See, she’s a jerk. While I do love that about her, I can’t ever fully respect someone who doesn’t like dogs. Or sweater vests for that matter (another serious character flaw of hers). I like most dogs better than most humans and a sweater vest is the single hottest thing a guy could ever wear. But while she does have quite the laundry list of things she does not like (redheaded men, children, doing favors for friends, going on vacations with family members, restaurants without full bars, etc.), there is one thing she is very vocally passionate about: midgets. This woman really loves midgets and there is an entire chapter devoted to explaining how her self-proclaimed “healthy obsession” developed. I’m pretty indifferent to midgets, but I will admit that my favorite Jackass bit involves them: The only thing that’s missing is Tyrion Lannister.

Midgets and all, this book was pretty good. Not mind-blowing or anything but it did its job—it made me laugh, aloud even, and it gave me a brief break from the more serious tone that runs through so many of the books I choose to blog about. With all of the sadness in life (I saw Alpha Dog the other night and that shit was depressing), it was a breath of fresh air. Chelsea doesn’t take a single bit of her life seriously and I respect that immensely. Sure, she’s obnoxious and offensive, but it’s all in the name of hilarity and I’m not entirely sure that her jokes on controversial topics are reflective of how she truly feels about the issues. She has actually gone through some intense stuff in life—one of her brothers died when she was just nine years old and she had an abortion at age sixteen—but she copes with them through laughter. She might not be your cup of comedic tea but I think that everyone could find at least some part of her book funny. If not, you probably have a giant stick up your ass and you should get that checked out.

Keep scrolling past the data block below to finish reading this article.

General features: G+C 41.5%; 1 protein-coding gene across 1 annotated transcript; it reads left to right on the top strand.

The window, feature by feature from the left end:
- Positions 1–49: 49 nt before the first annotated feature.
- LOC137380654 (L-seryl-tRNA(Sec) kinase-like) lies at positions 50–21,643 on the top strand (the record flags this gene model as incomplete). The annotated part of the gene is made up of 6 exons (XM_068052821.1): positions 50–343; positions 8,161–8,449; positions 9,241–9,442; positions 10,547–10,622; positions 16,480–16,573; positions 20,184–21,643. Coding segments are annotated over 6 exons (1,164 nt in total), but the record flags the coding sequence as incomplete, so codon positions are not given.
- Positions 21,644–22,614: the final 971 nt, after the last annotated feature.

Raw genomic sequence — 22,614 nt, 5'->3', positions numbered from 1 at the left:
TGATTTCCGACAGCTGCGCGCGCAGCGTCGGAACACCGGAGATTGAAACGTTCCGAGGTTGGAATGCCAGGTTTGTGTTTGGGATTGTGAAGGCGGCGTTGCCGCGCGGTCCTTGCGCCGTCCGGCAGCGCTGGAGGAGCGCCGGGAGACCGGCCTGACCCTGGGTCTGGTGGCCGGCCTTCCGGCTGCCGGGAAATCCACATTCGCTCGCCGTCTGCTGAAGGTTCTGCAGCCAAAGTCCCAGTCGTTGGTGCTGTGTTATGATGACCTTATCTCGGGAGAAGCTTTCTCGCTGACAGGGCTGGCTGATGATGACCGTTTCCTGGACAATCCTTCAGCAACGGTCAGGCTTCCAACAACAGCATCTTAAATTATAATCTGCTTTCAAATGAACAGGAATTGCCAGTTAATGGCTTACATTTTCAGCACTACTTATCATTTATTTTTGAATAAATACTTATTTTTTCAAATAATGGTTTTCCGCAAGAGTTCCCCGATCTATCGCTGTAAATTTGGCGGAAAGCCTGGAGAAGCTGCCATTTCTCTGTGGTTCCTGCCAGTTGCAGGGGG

Moreover, the writing itself isn’t so simpleminded. Her witticisms were executed well and you could tell that she has some brains. It’s certainly not something Floyd Mayweather could just pick up and read (lol speaking of 50 cent, fun fact: Handler dated him for some time). Overall, I give it 3 out of 5 camel humps. It gave me some giggles but it wasn’t a must read; it might be a good idea to have on your book list but you don’t need to drop everything and put it at the top of your queue.

*Handler, Chelsea. Are You There, Vodka? It’s Me, Chelsea. New York: Gallery Books, 2008. Print